Fix: Windows Command Processor on Startup in Windows

Windows command processor is a necessary Windows service related to command prompt that starts automatically on startup. Removing it from startup or killing the process might freeze or crush your PC. However, writers of malware programs, such as viruses, worms, and Trojans deliberately give their processes the same file name to escape detection. For this reason, a lot of people have been reporting an annoying pop up about “Windows Command Processor.” Many people report that this pop up occurs when you are trying to run your browser or a file downloaded online.

What is Windows Command Processor?

If Windows Command Processor is a legitimate Windows file, then why do you get this pop ups? If you have such a problem, then it is probably driven by a malware. Once executed, this malware keeps popping up asking for permission to open windows command processor. Clicking cancel doesn’t seem to stop such a pop up as it appears again within a second, which is really irritating. More annoying is that your antivirus program like AVG, Avira or Norton can’t stop the Windows Command Processor pop up.

This Windows Command Processor malware has been reported as a Trojan malware that seems to invite more threats via the internet, slow down your PC, freeze your PC and even cripple your antivirus and antispyware programs. By adding a registry entry, this virus can add itself to the startup list therefore running automatically every time you restart your PC.

Here is how you can get rid of this malware. Proceed sequentially; if method 1 doesn’t work, try the next method.

Method 1: Delete the virus files manually

Most replicating malware hide in the appdata folder. From here, they can run automatically at startup therefore it will be difficult to delete them without stopping their processes first. Fortunately, safe mode only starts the essential programs that are needed to run Windows (even your antivirus and network cards won’t run in safe mode). This will make it easy to delete this malware.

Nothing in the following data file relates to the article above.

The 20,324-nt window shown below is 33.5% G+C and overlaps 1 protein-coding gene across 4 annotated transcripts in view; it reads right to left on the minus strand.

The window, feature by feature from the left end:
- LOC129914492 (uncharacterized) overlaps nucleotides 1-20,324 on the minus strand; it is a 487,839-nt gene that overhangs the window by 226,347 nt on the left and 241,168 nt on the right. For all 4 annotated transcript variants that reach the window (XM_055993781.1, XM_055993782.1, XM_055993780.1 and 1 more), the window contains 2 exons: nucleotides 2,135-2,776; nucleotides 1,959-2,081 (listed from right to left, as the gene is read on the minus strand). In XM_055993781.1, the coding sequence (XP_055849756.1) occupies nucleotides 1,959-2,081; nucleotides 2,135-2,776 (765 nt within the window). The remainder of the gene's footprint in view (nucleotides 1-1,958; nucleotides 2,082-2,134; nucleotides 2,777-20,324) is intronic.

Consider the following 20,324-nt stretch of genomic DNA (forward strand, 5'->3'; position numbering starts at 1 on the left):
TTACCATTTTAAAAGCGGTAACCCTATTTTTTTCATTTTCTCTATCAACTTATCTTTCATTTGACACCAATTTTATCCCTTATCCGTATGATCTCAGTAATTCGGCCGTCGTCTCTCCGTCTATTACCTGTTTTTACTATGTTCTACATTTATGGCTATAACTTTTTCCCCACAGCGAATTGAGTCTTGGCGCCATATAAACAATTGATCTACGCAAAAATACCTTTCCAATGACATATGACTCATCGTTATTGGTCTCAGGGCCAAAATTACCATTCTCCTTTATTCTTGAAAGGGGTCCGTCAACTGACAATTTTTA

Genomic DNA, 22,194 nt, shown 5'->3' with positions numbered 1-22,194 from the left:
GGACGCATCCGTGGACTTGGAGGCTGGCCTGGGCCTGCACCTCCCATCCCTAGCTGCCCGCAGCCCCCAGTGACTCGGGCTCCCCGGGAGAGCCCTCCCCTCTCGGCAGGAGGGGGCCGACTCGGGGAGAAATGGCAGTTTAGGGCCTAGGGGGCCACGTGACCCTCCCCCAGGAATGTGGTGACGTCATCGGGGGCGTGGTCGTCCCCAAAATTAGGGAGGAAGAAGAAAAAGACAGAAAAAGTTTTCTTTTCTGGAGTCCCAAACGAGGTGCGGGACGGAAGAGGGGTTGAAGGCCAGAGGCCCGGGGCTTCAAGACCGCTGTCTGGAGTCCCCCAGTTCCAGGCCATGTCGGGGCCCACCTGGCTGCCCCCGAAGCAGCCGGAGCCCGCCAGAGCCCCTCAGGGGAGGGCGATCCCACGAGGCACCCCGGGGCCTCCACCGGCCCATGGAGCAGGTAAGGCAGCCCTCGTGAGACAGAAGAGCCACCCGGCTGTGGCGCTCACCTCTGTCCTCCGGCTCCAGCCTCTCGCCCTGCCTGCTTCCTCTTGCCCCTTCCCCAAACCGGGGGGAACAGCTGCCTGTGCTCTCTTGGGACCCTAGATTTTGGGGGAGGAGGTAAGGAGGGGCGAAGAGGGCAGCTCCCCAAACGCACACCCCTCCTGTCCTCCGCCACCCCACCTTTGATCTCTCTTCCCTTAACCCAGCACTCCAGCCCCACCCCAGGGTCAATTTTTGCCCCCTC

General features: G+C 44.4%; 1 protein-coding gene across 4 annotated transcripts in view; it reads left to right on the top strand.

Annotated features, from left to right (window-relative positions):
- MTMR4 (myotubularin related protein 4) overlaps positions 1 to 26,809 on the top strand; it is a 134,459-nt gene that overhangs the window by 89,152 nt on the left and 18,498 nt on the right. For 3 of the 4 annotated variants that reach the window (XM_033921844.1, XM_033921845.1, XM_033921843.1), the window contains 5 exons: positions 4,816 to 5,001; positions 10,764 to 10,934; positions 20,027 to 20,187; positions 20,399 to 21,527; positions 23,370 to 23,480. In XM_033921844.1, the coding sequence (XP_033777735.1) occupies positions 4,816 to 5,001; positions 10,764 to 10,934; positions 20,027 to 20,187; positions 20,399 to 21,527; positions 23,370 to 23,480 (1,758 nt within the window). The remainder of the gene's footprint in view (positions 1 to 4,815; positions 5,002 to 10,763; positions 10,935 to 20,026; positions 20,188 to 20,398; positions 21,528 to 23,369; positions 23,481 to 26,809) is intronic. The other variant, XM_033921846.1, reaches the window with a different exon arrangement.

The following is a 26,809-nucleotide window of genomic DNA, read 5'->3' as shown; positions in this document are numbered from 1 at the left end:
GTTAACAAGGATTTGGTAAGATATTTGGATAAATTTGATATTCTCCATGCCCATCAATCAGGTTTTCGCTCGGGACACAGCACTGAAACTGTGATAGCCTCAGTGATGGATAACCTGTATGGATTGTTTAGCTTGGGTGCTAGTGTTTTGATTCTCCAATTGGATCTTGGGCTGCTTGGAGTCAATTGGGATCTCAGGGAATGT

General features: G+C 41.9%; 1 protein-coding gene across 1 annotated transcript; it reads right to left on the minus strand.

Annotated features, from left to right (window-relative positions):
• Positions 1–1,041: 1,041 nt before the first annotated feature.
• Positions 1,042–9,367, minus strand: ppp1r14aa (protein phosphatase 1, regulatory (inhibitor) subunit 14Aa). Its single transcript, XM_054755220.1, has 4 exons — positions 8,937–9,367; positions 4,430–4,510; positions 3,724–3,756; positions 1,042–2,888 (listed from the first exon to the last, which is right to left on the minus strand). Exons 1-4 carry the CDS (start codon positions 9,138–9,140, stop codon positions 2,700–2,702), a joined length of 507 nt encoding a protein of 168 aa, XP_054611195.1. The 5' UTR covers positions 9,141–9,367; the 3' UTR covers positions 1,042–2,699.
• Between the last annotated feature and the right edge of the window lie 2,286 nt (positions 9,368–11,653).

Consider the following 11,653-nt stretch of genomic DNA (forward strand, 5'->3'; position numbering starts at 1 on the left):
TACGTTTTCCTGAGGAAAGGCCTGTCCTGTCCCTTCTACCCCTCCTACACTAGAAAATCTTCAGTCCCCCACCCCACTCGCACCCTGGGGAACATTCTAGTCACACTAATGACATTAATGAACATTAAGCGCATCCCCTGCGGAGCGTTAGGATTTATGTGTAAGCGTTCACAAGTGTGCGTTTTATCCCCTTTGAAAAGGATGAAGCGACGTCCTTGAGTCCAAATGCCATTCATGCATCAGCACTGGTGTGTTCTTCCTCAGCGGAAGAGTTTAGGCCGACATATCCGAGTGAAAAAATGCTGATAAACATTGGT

1. Right click on the taskbar and choose ‘Start task manager’
  2. On the task manager, go to the processes tab and look for suspicious processes with random letters. This will help in identifying the malware later.
  3. You can also go to the registry editor and look for suspicious entries. Press Windows Key + R to open run, type regedit and hit enter then go to this key and identify suspicious entries HKEY_CURRENT_USER\Software\Microsoft\Windows\CurrentVersion\Run

    Alternatively, perform a clean boot using our guide here
  4. On Windows 10 and 8 hold down shift and restart your PC (On windows 7 and previous versions, restart your PC and press F8 during booting). This will give you the boot options. You can find a guide on how to boot into safe mode here.
  5. Choose ‘Safe mode’ and hit enter
  6. Go to this folder C:\Users\’Your UserName’\AppData\Roaming and look for executable (exe) files and files with random names. You will find files in this folder that are randomly generated by the malware, with rather short names such as “sadfispodcixg” or “gsdgsodpgsd” or “gfdilfgd” or “fsayopphnkpmiicu” or “labsdhtv” so they are easy to spot. Delete these files. Delete related folders, .txt documents or logs.
  7. Go to C:\Users\’Your UserName’\AppData\Local and do the same
  8. Go to C:\Users\’Your UserName’\AppData\Local\Temp and do the same. You can delete everything in this folder since they are just temporary files created by programs.
  9. After you are done, restart your PC